Here I pan-roasted green beans, green peppers and tomatoes in olive oil, again seasoned with salt, pepper and Garlic Addict seasoning. I also added a few avo slices - my absolute favourite part of any salad. I had this with a few sardines (now don't be snobbish - I know there are people who believe that sardines are only for cats and poor people, but they are really really nutritious. Yes, okay - and cheap).



Now this is going to sound like a tall tale, but I had a KFC salad for lunch today, while everyone else ordered rounders and Streetwise meals. I even took a picture of it to add to my healthy list of lunches to show you. Then I accidentally deleted it. I know it sounds unbelievable, but I swear it's true. This was definitely my least favourite healthy lunch for the week - not because there was anything wrong with the meal itself, but because I really do not enjoy raw lettuce. For me, the flavour (or lack of it) just does not justify me having to chew and chew and chew with my remaining four molars. Again, I must add, there was nothing wrong with this salad - let's just blame it on my lack of chewing teeth.

I have to admit that my suppers are a bit more difficult to amend, because I am cooking for four kids and a husband, who - although he should be eating more healthily- just does not seem to want to do so. A plate of veggies on the dinner table evokes varying reactions from my kids. Aisha (2) and Nuha (7) respond with excitement - even exhiliration, Shakeel (13) consumes it resignedly, while Tharaa (10) bursts into tears of panicked horror. Whether creamed, steamed or stir-fried, her reaction to veggies is always the same.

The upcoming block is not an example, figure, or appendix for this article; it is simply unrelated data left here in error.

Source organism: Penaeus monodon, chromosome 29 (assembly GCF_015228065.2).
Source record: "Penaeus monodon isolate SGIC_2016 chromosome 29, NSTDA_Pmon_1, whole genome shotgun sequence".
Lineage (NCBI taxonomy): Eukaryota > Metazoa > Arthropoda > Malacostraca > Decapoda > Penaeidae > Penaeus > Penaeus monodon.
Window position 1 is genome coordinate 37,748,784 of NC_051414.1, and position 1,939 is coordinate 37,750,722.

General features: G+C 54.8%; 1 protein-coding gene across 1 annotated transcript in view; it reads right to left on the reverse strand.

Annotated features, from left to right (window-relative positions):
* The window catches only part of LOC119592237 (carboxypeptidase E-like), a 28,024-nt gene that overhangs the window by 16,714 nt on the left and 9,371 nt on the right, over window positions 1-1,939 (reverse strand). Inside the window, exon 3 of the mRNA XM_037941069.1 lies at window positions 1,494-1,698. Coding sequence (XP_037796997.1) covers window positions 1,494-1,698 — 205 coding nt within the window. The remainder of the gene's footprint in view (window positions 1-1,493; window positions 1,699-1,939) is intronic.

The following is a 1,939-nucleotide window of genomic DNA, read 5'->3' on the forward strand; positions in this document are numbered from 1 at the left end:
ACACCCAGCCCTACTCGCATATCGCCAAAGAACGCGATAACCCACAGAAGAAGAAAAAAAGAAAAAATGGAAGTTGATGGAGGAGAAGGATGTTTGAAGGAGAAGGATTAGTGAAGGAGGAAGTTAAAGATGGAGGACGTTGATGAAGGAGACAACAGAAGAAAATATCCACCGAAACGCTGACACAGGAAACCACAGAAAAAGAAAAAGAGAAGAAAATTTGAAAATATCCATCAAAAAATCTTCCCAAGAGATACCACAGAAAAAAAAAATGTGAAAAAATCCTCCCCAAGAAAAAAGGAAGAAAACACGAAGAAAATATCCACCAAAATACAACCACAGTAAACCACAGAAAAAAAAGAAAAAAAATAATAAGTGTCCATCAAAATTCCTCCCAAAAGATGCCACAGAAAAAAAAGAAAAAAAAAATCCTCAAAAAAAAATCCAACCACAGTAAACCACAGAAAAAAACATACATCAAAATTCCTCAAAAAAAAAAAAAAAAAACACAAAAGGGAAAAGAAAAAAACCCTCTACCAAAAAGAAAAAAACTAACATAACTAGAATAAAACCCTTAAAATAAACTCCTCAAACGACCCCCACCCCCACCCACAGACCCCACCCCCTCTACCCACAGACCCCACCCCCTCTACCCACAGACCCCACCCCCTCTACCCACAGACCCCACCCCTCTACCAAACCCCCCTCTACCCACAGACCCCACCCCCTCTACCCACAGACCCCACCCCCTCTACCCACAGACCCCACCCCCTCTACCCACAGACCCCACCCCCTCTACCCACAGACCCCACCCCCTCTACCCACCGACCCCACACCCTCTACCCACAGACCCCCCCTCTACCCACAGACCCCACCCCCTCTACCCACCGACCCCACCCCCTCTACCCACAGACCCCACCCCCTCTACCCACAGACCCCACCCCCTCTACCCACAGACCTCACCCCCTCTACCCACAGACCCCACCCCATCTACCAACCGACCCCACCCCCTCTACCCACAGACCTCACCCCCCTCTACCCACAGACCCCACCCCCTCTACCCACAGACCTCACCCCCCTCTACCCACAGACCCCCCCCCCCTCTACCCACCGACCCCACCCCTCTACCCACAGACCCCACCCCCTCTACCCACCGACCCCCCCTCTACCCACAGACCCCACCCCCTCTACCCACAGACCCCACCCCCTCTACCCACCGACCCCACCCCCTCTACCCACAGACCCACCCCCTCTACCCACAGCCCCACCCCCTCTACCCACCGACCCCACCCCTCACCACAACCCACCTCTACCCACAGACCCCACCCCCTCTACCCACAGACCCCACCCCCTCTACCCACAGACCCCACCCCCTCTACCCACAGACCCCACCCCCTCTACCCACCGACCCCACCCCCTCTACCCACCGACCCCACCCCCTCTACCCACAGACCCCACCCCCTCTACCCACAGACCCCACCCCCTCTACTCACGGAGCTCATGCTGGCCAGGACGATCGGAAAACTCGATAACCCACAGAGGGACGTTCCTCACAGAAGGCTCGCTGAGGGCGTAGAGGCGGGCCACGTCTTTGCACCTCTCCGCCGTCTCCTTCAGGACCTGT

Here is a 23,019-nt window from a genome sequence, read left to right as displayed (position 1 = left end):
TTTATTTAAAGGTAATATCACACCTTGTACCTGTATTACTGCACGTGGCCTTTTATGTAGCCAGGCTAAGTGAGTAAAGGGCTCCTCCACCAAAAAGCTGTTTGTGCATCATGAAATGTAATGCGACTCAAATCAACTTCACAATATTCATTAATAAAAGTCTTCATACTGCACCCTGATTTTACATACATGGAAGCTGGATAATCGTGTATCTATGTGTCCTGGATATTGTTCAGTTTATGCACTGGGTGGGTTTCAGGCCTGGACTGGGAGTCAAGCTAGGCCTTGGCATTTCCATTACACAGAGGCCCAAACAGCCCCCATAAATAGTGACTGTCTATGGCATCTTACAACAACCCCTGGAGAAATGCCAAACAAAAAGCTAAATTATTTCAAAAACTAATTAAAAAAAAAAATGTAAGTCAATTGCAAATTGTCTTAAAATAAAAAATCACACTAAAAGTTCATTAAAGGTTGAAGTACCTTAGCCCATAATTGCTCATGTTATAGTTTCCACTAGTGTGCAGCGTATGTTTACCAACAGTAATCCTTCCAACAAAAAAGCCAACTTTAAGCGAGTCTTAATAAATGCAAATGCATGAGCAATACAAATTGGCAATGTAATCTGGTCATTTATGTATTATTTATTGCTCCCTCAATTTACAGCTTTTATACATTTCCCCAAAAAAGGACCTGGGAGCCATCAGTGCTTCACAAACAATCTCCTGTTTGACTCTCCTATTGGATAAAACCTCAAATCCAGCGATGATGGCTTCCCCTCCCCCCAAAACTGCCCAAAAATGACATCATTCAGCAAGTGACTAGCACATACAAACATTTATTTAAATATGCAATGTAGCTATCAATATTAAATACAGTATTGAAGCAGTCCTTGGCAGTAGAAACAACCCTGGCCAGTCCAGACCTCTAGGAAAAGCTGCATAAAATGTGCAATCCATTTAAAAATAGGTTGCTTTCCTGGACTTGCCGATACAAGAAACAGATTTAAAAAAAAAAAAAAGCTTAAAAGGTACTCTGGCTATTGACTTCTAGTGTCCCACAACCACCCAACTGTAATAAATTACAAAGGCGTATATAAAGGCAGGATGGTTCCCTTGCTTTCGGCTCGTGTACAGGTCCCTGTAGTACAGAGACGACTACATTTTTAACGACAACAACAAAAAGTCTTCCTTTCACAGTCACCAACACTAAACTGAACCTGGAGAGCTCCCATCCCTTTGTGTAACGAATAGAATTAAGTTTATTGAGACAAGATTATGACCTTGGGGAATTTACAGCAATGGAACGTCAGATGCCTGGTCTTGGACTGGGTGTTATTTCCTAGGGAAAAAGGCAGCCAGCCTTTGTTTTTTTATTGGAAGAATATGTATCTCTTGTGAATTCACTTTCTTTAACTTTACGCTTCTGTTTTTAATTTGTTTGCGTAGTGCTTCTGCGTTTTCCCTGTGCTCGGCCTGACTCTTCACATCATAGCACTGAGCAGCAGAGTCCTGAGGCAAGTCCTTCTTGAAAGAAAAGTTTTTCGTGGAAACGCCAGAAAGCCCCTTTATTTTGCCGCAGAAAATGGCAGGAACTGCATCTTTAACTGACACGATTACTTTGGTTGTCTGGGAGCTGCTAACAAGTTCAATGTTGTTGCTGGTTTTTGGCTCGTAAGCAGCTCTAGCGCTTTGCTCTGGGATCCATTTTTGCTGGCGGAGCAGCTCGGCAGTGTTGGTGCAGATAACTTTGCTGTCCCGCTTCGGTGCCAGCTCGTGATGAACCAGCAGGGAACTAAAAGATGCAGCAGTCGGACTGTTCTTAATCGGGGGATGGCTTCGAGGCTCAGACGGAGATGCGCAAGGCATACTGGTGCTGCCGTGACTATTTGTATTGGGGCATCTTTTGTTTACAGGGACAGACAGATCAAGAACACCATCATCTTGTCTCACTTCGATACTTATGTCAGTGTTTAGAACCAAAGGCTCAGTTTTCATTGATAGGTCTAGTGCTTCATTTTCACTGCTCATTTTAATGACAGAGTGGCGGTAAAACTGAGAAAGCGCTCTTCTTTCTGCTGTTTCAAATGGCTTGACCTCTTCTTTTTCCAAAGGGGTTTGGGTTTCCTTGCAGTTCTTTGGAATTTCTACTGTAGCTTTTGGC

So, as you can see, I really am just taking baby steps. Nothing too dramatic. But I am starting to feel better. Less bloated. More positive - at least I'm doing something to address my expanding waistline instead of just glaring at myself in the mirror.

I'll keep you updated if I manage to keep this up and improve on it. If I relapse, I'll just delete this post and pretend I'd never written it.








No comments: